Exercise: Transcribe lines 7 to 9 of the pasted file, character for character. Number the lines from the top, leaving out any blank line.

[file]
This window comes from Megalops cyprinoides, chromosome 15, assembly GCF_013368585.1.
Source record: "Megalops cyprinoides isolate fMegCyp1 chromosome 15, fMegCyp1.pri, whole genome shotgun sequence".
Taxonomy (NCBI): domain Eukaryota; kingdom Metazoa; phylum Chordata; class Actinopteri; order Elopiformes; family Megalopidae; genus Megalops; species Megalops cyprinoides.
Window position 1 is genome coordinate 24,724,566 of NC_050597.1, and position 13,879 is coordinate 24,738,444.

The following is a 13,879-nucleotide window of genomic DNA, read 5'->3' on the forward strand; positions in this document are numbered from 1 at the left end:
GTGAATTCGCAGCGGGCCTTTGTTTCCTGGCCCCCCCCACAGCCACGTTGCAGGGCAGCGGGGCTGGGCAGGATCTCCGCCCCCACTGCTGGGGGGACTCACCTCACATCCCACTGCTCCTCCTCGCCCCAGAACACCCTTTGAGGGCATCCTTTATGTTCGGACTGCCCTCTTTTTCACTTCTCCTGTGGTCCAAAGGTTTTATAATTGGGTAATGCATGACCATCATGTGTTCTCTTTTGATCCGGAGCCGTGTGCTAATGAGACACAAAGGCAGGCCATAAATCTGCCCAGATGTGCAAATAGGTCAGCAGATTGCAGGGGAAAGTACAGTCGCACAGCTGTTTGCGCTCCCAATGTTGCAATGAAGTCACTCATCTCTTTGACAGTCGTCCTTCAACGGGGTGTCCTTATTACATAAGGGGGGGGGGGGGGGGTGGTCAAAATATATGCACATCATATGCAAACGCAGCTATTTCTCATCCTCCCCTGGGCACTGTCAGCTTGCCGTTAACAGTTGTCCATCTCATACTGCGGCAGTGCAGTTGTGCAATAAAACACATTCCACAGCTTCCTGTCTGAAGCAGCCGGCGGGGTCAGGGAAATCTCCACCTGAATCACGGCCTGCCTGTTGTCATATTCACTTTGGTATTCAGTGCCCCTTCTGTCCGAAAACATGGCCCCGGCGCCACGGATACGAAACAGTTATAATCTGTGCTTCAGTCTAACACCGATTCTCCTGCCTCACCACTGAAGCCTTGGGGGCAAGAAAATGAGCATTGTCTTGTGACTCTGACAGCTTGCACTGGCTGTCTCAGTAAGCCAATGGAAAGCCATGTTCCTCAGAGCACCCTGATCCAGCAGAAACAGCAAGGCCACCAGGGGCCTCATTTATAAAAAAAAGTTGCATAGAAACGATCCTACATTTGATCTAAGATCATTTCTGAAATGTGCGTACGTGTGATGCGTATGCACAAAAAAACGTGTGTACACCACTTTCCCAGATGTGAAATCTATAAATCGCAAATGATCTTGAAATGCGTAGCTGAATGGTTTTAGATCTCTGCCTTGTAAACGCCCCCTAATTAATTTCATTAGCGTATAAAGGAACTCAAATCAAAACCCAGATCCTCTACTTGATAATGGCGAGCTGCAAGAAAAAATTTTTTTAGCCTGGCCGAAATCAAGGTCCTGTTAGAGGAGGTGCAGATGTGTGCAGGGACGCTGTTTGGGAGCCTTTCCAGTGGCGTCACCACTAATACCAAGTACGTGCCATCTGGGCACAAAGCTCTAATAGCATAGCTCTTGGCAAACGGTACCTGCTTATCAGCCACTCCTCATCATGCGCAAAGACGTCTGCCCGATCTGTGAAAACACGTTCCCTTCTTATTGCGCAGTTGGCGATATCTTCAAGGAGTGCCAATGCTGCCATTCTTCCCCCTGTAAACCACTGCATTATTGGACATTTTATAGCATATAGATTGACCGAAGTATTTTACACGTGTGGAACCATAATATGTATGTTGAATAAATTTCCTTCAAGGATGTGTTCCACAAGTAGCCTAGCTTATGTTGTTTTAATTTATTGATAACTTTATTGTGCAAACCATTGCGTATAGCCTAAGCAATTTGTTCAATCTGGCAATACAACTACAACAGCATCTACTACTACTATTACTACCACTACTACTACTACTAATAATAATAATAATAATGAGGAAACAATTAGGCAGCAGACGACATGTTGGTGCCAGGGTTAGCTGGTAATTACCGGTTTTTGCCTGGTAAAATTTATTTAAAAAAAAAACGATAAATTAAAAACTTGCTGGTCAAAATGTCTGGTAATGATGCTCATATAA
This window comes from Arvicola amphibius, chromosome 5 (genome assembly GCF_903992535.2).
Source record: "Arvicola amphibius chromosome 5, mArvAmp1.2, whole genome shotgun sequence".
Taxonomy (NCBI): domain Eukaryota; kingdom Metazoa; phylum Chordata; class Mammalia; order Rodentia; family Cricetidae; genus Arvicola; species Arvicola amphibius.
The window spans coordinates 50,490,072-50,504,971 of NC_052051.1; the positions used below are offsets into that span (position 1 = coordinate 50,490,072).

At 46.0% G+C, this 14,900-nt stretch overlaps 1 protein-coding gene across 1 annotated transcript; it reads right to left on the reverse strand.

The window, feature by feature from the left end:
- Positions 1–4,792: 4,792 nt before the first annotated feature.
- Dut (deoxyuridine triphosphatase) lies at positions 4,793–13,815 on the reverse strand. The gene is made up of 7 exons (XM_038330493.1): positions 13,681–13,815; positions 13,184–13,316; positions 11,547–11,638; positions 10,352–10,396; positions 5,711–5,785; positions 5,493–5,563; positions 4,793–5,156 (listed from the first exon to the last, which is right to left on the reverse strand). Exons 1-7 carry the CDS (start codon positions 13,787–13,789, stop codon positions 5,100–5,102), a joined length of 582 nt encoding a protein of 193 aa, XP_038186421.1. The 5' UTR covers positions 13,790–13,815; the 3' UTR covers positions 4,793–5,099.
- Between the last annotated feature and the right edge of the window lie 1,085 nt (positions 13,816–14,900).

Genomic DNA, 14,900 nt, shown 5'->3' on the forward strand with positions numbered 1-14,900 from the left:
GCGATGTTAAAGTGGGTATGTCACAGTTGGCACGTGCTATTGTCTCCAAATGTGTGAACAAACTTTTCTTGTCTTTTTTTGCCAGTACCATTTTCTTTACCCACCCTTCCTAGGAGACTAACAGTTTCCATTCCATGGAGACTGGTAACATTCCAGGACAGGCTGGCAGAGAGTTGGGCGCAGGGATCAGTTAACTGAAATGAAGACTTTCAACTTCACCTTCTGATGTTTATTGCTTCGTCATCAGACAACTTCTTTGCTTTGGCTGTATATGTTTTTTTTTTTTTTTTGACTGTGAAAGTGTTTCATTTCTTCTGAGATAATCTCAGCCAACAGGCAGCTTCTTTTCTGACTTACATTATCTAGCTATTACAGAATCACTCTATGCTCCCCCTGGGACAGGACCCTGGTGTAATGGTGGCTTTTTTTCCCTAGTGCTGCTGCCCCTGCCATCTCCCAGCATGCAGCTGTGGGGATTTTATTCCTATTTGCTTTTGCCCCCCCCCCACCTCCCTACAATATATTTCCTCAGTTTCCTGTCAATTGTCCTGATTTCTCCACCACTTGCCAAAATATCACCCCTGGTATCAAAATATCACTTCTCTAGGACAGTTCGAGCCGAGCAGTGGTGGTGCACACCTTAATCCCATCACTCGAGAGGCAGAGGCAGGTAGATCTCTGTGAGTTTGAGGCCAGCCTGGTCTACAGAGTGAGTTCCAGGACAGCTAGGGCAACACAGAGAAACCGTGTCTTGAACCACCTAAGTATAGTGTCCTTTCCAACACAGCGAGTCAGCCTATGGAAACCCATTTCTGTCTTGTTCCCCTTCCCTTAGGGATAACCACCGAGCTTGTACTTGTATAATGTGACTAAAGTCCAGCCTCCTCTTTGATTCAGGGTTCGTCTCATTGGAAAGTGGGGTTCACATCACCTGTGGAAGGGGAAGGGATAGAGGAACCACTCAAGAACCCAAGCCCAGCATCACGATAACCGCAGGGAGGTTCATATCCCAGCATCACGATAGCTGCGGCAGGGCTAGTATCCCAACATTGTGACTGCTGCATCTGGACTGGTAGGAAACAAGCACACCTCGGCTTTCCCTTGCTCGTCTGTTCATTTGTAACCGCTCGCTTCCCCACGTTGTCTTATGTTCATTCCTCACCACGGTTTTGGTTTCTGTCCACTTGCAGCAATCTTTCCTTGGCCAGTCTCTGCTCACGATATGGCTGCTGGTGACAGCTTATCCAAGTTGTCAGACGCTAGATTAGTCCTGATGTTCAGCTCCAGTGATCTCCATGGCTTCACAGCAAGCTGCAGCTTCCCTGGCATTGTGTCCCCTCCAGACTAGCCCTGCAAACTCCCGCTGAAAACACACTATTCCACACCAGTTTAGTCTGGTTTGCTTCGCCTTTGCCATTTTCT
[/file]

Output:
This window comes from Arvicola amphibius, chromosome 5 (genome assembly GCF_903992535.2).
Source record: "Arvicola amphibius chromosome 5, mArvAmp1.2, whole genome shotgun sequence".
Taxonomy (NCBI): domain Eukaryota; kingdom Metazoa; phylum Chordata; class Mammalia; order Rodentia; family Cricetidae; genus Arvicola; species Arvicola amphibius.